Brian L. from Baltimore writes: If the PSU sanctions remain as-is (3 more ineligible seasons), how long do you realistically see BO'B staying put? I can't help but think another 8 win season is not in order for next year or two, thus his NFL stock has a high chance of dropping.
Adam Rittenberg: Brian, that's a fair point about Bill O'Brien's NFL stock, but I also wouldn't bet against him after seeing what he did during the final 10 games this season. Penn State's roster situation isn't actually as bad as it seemed to be when the sanctions were outlined, and if the Lions can stay relatively healthy, they should be OK in a mostly weak Leaders division. I think we'll hear O'Brien's name in the NFL mix most seasons, depending on the openings, and I do expect him to eventually make the jump. But it might not be for 3-5 years, which in my view would be a major victory for Penn State. Will some bad seasons at Penn State take O'Brien off of the NFL radar? Maybe, but I don't think so. The guy already was on a path to be an NFL coach, and he showed what he could do as a head coach in 2012. The NFL folks know O'Brien and understand the obstacles he faces at Penn State. I don't see him disappearing from consideration even if Penn State struggles in the near future.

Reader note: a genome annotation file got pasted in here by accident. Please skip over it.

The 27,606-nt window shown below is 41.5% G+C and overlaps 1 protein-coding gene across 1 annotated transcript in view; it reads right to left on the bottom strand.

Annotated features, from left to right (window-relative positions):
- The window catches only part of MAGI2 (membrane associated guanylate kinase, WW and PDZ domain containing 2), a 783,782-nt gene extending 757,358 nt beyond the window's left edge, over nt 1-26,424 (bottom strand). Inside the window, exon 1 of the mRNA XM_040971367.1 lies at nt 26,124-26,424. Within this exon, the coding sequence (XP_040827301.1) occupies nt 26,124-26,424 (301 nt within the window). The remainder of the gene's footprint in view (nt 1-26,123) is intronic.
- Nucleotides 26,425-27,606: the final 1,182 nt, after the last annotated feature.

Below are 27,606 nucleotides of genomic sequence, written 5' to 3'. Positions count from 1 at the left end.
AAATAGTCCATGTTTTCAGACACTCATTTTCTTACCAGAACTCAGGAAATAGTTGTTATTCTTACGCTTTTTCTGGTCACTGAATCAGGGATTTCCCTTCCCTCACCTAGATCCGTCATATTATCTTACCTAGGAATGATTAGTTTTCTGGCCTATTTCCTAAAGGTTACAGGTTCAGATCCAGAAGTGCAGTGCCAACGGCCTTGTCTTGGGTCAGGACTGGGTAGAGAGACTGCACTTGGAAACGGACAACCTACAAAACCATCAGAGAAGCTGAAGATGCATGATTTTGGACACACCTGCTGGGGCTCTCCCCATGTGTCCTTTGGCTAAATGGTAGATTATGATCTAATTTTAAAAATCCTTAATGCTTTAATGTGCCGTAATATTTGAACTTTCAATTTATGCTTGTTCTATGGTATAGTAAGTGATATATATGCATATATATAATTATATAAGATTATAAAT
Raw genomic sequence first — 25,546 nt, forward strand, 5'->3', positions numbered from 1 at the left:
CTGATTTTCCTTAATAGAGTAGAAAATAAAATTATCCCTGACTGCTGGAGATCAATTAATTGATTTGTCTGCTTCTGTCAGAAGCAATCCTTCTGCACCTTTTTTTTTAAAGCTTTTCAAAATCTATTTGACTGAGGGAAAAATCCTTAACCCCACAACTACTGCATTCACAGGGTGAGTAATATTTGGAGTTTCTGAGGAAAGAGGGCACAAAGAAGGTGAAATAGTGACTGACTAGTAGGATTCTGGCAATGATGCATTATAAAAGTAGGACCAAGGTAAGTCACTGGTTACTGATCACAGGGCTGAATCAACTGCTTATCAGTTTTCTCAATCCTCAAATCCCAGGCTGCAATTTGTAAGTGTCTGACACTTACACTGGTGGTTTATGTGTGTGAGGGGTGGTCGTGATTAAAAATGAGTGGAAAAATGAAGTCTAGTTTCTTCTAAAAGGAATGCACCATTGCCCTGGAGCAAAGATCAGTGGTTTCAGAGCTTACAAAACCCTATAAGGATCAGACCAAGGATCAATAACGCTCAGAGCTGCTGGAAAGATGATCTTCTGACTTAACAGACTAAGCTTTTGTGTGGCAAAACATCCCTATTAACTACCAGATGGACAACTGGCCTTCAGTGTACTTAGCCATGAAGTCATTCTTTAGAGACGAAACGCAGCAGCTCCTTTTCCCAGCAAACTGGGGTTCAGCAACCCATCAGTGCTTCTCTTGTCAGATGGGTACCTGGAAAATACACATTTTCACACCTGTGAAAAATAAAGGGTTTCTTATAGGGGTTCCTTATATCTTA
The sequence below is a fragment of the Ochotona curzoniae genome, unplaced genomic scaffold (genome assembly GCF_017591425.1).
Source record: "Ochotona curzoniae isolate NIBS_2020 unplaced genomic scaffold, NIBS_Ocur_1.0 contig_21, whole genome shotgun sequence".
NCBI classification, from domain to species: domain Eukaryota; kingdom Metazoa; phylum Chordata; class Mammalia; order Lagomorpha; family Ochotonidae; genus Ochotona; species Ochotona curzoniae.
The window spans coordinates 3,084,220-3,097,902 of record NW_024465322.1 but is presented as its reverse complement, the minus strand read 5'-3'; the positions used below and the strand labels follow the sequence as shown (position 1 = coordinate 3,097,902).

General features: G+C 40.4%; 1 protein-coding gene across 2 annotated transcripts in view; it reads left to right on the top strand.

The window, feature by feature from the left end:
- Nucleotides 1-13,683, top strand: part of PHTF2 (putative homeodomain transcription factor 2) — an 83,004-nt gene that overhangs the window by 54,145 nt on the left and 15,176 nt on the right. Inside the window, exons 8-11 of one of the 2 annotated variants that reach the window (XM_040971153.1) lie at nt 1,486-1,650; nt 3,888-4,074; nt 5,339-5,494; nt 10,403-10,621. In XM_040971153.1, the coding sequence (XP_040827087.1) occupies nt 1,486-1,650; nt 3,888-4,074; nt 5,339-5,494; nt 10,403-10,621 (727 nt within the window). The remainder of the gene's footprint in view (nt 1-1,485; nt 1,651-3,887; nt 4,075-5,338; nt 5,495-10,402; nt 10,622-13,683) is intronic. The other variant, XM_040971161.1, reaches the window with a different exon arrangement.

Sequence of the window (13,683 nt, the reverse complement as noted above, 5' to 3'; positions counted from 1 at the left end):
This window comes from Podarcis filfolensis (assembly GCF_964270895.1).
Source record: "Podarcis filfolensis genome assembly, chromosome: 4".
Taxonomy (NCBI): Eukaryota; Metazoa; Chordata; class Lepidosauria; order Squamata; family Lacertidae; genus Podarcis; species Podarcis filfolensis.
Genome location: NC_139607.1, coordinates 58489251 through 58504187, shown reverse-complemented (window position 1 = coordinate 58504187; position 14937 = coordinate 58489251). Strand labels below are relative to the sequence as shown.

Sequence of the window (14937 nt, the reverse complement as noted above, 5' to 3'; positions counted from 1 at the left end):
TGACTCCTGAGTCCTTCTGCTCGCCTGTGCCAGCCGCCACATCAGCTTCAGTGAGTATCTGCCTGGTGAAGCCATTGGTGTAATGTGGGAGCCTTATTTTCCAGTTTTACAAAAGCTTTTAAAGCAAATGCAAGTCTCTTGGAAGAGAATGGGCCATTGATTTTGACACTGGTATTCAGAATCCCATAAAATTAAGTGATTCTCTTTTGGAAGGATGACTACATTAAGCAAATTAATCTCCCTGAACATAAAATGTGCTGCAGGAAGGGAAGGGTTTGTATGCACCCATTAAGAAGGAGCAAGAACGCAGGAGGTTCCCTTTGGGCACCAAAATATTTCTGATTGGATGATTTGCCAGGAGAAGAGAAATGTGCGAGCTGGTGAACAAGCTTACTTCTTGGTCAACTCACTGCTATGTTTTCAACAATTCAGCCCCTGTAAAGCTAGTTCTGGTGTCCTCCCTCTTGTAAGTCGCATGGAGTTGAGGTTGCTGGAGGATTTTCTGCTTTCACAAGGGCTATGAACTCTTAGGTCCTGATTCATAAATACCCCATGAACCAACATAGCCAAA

SGTSparty from Detroit writes: Adam,For years we all knew Penn State as Linebacker U. But the past year or so it seems like the entire B1G has been stacked with excellent LBs. It begs the questions: 1) Do you think the B1G is the best linebacking conference in the NCAA? 2) Which team has/will have the best linebacker in the conference? 3) What about LB corps top to bottom?
Adam Rittenberg: SGT, Big Ten linebackers were absent from most of the All-America teams for the 2012 season. The SEC (Jarvis Jones, C.J. Mosley, Kevin Minter) and Pac-12 (Anthony Barr, Trent Murphy) had better representation than the Big Ten. I thought Penn State's Michael Mauti got snubbed on most of these teams, and while Ohio State's Ryan Shazier put up All-America numbers in Big Ten play, he started a bit slowly. From a depth standpoint, the Big Ten is among the nation's top leagues with its group of linebackers. But the best? Hard to make the case. As to your second question, there are several candidates for the Big Ten's top linebacker: Ohio State's Shazier, Wisconsin's Chris Borland, Michigan State's Max Bullough and Michigan's Jake Ryan are the top four. You can't go wrong with any of these four. I'd probably lean toward Borland and Bullough if I had to choose, although I loved what I saw from Shazier and Ryan this season. Regarding your final question, it comes down to Michigan State and Michigan for the league's top linebacking corps. I'd give the nod to Michigan State with Bullough, Denicos Allen and Taiwan Jones (reserve Kyler Elsworth is solid, too).